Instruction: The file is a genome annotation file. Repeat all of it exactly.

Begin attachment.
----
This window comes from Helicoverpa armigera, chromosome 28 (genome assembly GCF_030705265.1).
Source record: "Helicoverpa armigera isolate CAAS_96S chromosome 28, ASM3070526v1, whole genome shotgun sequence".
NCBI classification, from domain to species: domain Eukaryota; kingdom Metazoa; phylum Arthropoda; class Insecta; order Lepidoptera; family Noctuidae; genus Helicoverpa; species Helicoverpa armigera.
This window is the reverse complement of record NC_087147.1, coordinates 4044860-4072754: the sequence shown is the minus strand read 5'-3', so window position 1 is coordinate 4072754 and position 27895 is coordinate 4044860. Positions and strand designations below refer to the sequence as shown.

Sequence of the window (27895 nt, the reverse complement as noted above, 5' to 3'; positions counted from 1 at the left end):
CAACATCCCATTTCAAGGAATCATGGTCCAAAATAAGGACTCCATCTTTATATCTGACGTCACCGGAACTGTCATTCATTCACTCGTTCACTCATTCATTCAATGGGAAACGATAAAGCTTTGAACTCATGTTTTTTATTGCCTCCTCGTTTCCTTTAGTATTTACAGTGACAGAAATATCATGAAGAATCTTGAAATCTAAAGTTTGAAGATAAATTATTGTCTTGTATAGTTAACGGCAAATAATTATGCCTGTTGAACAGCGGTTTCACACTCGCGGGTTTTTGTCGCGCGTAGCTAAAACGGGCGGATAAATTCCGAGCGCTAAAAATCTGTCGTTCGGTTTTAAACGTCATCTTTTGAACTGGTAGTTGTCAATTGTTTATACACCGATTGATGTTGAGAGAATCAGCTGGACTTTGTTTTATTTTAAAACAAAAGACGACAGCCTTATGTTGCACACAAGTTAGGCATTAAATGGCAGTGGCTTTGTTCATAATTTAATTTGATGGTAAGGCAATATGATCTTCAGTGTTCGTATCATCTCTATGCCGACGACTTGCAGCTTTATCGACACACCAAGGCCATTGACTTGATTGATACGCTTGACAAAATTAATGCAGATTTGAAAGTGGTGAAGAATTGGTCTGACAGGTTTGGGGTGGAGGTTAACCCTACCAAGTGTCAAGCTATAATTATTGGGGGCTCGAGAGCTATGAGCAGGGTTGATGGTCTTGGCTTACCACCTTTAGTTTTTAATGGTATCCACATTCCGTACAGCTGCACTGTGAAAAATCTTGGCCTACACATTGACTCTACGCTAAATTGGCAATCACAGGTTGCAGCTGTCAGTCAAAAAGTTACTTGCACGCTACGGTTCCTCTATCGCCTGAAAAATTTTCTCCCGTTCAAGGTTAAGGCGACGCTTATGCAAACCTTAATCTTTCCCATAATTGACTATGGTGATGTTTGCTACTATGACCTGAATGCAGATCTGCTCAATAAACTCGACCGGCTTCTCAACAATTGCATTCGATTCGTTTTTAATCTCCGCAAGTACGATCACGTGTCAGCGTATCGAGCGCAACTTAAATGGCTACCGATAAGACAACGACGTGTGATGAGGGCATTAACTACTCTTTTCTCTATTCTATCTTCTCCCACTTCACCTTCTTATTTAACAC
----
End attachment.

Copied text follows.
This window comes from Helicoverpa armigera, chromosome 28 (genome assembly GCF_030705265.1).
Source record: "Helicoverpa armigera isolate CAAS_96S chromosome 28, ASM3070526v1, whole genome shotgun sequence".
NCBI classification, from domain to species: domain Eukaryota; kingdom Metazoa; phylum Arthropoda; class Insecta; order Lepidoptera; family Noctuidae; genus Helicoverpa; species Helicoverpa armigera.
This window is the reverse complement of record NC_087147.1, coordinates 4044860-4072754: the sequence shown is the minus strand read 5'-3', so window position 1 is coordinate 4072754 and position 27895 is coordinate 4044860. Positions and strand designations below refer to the sequence as shown.

Sequence of the window (27895 nt, the reverse complement as noted above, 5' to 3'; positions counted from 1 at the left end):
CAACATCCCATTTCAAGGAATCATGGTCCAAAATAAGGACTCCATCTTTATATCTGACGTCACCGGAACTGTCATTCATTCACTCGTTCACTCATTCATTCAATGGGAAACGATAAAGCTTTGAACTCATGTTTTTTATTGCCTCCTCGTTTCCTTTAGTATTTACAGTGACAGAAATATCATGAAGAATCTTGAAATCTAAAGTTTGAAGATAAATTATTGTCTTGTATAGTTAACGGCAAATAATTATGCCTGTTGAACAGCGGTTTCACACTCGCGGGTTTTTGTCGCGCGTAGCTAAAACGGGCGGATAAATTCCGAGCGCTAAAAATCTGTCGTTCGGTTTTAAACGTCATCTTTTGAACTGGTAGTTGTCAATTGTTTATACACCGATTGATGTTGAGAGAATCAGCTGGACTTTGTTTTATTTTAAAACAAAAGACGACAGCCTTATGTTGCACACAAGTTAGGCATTAAATGGCAGTGGCTTTGTTCATAATTTAATTTGATGGTAAGGCAATATGATCTTCAGTGTTCGTATCATCTCTATGCCGACGACTTGCAGCTTTATCGACACACCAAGGCCATTGACTTGATTGATACGCTTGACAAAATTAATGCAGATTTGAAAGTGGTGAAGAATTGGTCTGACAGGTTTGGGGTGGAGGTTAACCCTACCAAGTGTCAAGCTATAATTATTGGGGGCTCGAGAGCTATGAGCAGGGTTGATGGTCTTGGCTTACCACCTTTAGTTTTTAATGGTATCCACATTCCGTACAGCTGCACTGTGAAAAATCTTGGCCTACACATTGACTCTACGCTAAATTGGCAATCACAGGTTGCAGCTGTCAGTCAAAAAGTTACTTGCACGCTACGGTTCCTCTATCGCCTGAAAAATTTTCTCCCGTTCAAGGTTAAGGCGACGCTTATGCAAACCTTAATCTTTCCCATAATTGACTATGGTGATGTTTGCTACTATGACCTGAATGCAGATCTGCTCAATAAACTCGACCGGCTTCTCAACAATTGCATTCGATTCGTTTTTAATCTCCGCAAGTACGATCACGTGTCAGCGTATCGAGCGCAACTTAAATGGCTACCGATAAGACAACGACGTGTGATGAGGGCATTAACTACTCTTTTCTCTATTCTATCTTCTCCCACTTCACCTTCTTATTTAACAC